Four Ratios of Food and Fitness

Use These Four Ideas to Balance Exercise and Calories

Not exercising and eating a lot means the scale goes up. But did you know that it’s also unhealthy to workout more and eat less?

Say whaaaaaaat!?

Finding time for fitness is hard enough. Then add traditions like counting calories and meal prepping and you’re ready to pull your hair out. It seems impossible to keep your head above the water.

Relax, take a deep breath! There is a way to keep it simple!

Keep reading to learn about the four ratios to fitness…

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The Math, Simplified

  1. Eat More, Train Less - Bad

2. Eat Less, Train More - Bad

3. Eat More, Train More - Good

4. Eat Less, Train Less - Good

Depending on how often you exercise and how strenuous those workouts are, you will need to eat accordingly.

Ratio #1: Eat More, Train Less

This is the classic example of an unhealthy lifestyle. The person who eats more calories and barely exercises, if they do at all. This combination means you will add unwanted body fat.

If a person doesn’t exercise very much and has a sedentary job, they don’t need to eat very much to maintain energy during their daily activities. This can even go for the avid exerciser as well. If there are days where you don’t plan on training, you don’t have to eat as much food. It’s ok.

Ratio #2: Eat Less, Train More

You may be thinking: “Wait a second, isn’t this how I lose weight!?” Yes and no. More exercise, less calories is effective to a certain extent, but keep in mind that healthy weight loss is slow and steady.

To lose weight you do have to be in a caloric deficit but that only works in short stints. We’ve had members follow restrictive meal plans for months at a time. They were effective in the beginning and the person is happy! Then 6 months later they’re upset that the diet isn’t working any more.

Your body needs calories for repair and daily activity. If you’re working your butt off to lose some of your unwanted butt, you have to plan to eat a little more on those days to keep the process sustainable.

Choose 4-8 week blocks that may be more calorie restrictive, then back off for 8 to 12 weeks.

Ratio #3: Eat More, Train More

If you’re someone who is working out A LOT, you’ll need more calories than someone who doesn’t. Eating more will ensure that your energy levels stay up, you can keep up with your training schedule without burning out and you’re fueling your muscles.

This feels like the toughest pill to swallow for most members because they’re so used to Ratio #2. Eating more got them to this place in the first place, so why would it work now? We get it but we still need you to try eating a little more. A little more protein. A little more vegetables. Even a little more carbs. How’s that sound?

Ratio #4: Eat Less, Train Less

Say you’re someone who usually exercises frequently but is coming off of an injury, pregnancy, surgery or simply has a bad week and you have no time to workout. In this scenario, you’re moving less and therefore don’t need to eat as much.

Awareness is the key here. Be cognizant of lulls in your training routine. Maybe there are weeks you lift less on purpose or you run a few extra miles. Eat accordingly. When we get in the mindset that eating is important to sustain our exercise frequency we get blinded by our ambition and we end up over eating. One week of over eating isn’t the worst thing in the world, but you’ll have to pivot if it’s a prolonged period of less activity.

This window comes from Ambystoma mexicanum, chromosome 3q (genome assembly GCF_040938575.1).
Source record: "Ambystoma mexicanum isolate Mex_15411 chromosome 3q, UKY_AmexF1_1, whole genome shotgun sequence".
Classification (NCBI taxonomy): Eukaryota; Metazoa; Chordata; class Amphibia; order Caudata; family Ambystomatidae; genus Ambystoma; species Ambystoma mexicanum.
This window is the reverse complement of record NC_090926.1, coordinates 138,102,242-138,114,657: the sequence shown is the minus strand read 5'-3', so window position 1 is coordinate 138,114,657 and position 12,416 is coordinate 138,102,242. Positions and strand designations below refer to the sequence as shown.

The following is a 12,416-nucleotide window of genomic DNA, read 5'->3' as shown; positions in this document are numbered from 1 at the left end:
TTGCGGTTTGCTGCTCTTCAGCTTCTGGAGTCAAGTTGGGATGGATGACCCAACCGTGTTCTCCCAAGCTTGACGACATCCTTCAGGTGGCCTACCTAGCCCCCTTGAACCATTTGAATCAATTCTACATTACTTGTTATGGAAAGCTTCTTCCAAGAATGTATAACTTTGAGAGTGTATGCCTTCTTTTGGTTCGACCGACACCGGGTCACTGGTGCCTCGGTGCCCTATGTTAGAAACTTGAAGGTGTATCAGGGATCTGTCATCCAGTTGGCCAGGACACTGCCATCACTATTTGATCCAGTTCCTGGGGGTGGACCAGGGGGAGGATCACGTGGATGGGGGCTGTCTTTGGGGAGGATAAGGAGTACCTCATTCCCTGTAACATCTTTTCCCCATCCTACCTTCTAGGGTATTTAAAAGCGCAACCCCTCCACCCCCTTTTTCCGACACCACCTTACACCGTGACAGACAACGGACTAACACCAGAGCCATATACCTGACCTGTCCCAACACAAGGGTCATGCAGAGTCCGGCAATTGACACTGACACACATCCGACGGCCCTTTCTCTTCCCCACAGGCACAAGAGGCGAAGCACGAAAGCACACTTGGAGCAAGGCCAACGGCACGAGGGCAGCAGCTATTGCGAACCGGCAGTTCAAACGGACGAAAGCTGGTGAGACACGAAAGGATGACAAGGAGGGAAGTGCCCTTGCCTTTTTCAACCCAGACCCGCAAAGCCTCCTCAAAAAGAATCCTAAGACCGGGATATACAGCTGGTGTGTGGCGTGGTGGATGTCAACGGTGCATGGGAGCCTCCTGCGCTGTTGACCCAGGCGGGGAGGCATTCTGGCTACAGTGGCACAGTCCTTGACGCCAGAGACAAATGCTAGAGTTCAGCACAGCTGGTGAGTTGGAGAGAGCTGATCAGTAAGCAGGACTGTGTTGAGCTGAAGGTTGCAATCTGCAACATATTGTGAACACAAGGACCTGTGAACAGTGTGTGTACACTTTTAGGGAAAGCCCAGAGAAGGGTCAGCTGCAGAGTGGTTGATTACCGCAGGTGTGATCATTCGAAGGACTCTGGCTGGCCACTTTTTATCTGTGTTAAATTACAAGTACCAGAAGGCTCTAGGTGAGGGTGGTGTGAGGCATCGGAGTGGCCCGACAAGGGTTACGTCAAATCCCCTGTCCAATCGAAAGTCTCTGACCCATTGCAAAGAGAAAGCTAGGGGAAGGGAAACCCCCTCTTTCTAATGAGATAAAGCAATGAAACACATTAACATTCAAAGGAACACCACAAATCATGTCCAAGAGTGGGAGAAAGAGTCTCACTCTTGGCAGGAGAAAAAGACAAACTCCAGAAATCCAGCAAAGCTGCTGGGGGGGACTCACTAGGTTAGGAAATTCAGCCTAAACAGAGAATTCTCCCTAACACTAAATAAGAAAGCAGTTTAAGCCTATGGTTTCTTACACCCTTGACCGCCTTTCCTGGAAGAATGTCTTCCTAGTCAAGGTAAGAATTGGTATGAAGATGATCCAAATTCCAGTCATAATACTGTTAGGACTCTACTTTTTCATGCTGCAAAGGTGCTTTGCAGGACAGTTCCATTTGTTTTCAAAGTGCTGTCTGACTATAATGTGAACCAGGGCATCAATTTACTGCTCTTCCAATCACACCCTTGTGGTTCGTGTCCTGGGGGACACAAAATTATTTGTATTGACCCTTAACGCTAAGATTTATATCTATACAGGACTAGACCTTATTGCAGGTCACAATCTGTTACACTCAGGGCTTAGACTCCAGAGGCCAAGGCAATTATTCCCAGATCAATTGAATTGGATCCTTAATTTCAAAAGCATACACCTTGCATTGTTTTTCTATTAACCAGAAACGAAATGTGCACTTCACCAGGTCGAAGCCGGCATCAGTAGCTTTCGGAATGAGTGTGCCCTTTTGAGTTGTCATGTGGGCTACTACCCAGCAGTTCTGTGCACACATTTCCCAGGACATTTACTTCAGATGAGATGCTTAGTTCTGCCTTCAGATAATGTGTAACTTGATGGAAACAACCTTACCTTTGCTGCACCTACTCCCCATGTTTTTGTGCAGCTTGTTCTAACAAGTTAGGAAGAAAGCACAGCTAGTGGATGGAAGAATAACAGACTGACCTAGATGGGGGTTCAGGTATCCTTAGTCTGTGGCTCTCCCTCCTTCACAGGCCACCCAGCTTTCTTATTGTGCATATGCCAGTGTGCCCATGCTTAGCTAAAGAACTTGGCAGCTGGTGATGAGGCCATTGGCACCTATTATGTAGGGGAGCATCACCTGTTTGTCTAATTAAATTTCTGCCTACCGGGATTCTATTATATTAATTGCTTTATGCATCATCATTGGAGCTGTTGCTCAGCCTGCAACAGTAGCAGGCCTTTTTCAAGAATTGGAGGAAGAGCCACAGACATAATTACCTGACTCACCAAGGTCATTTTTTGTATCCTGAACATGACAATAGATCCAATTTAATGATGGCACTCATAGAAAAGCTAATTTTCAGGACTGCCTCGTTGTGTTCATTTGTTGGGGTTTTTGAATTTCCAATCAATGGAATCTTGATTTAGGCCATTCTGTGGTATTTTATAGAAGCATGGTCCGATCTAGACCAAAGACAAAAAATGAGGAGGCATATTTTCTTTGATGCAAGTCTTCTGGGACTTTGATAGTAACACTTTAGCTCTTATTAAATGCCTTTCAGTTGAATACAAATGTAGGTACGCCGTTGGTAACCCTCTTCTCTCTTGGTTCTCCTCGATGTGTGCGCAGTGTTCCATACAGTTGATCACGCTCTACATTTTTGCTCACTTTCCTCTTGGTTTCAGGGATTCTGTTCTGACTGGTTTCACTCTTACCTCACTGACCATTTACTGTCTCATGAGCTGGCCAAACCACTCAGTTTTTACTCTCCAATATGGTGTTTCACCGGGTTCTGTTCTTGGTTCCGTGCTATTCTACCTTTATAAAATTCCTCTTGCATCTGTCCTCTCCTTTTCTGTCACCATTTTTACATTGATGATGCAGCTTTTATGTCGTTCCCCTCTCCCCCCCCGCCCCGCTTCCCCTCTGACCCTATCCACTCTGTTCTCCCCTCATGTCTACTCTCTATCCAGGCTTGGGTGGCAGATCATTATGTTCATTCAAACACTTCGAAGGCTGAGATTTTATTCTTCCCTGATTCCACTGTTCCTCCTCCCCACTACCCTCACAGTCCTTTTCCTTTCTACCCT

If this whole equation seems abstract and too complex, that’s okay! Like we said, this is a simplified version of these ideas. Of course a lot depends on your own body and how it works. Make sure to talk to a coach or find someone you trust with your fitness and nutrition goals. To simplify the process even further, get a good amount of sleep, eat nutritious foods, move your body often and find a way to de-stress daily.



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Have Your Candy and Eat It Too

Are you still a Toys-R-Us kid? You don’t want to grown up? Do you still enjoy all the Halloween candy you’ve loved since your mom handed you held that plastic pumpkin?

Halloween marks the start of a turning point for people who are on the fence about fitness. They get bombarded by Halloween candy.

Weeks later Thanksgiving is knocking at the door.

Do you want us to even mention the Christmas season? Let’s not get ahead of ourselves.

The road to your goals shows a left turn up ahead? What are you going to do? Lock yourself in a closet until the candy is gone? The fact is a lot of us let this time of year become a downward spiral of treating ourselves. Then, 5 pounds heavier, we’re pissed for letting ourselves go.

What if you didn’t have to crush the Toys-R-Us kid inside you?

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At Results Driven we’re all about sensible strategies for exercise, nutrition and lifestyle. This doesn’t have to be the start of your health and fitness goals falling to the wayside. With some restraint and planning you can enjoy a little bit of candy and not let it start the cascade that leads to a new years resolution.

We know how those go.

Here are some tips for managing the halloween binge!

1… Candy After Exercise

Candy is a carb. Think of it as a sweet potato in a wrapper that has no nutritional value. The cool thing is we can use the same principle we use for managing our carb intake no matter the type of carb.

Our general recommendation for managing carbs is to enjoy them after a workout. While exercising, your body uses the sugar reserves in your muscles for energy. Post-workout we want to have a starchier carb to get sugar back to the muscles and aid in recovery. Therefore, treat your candy like a sweet potato and enjoy it after your workout.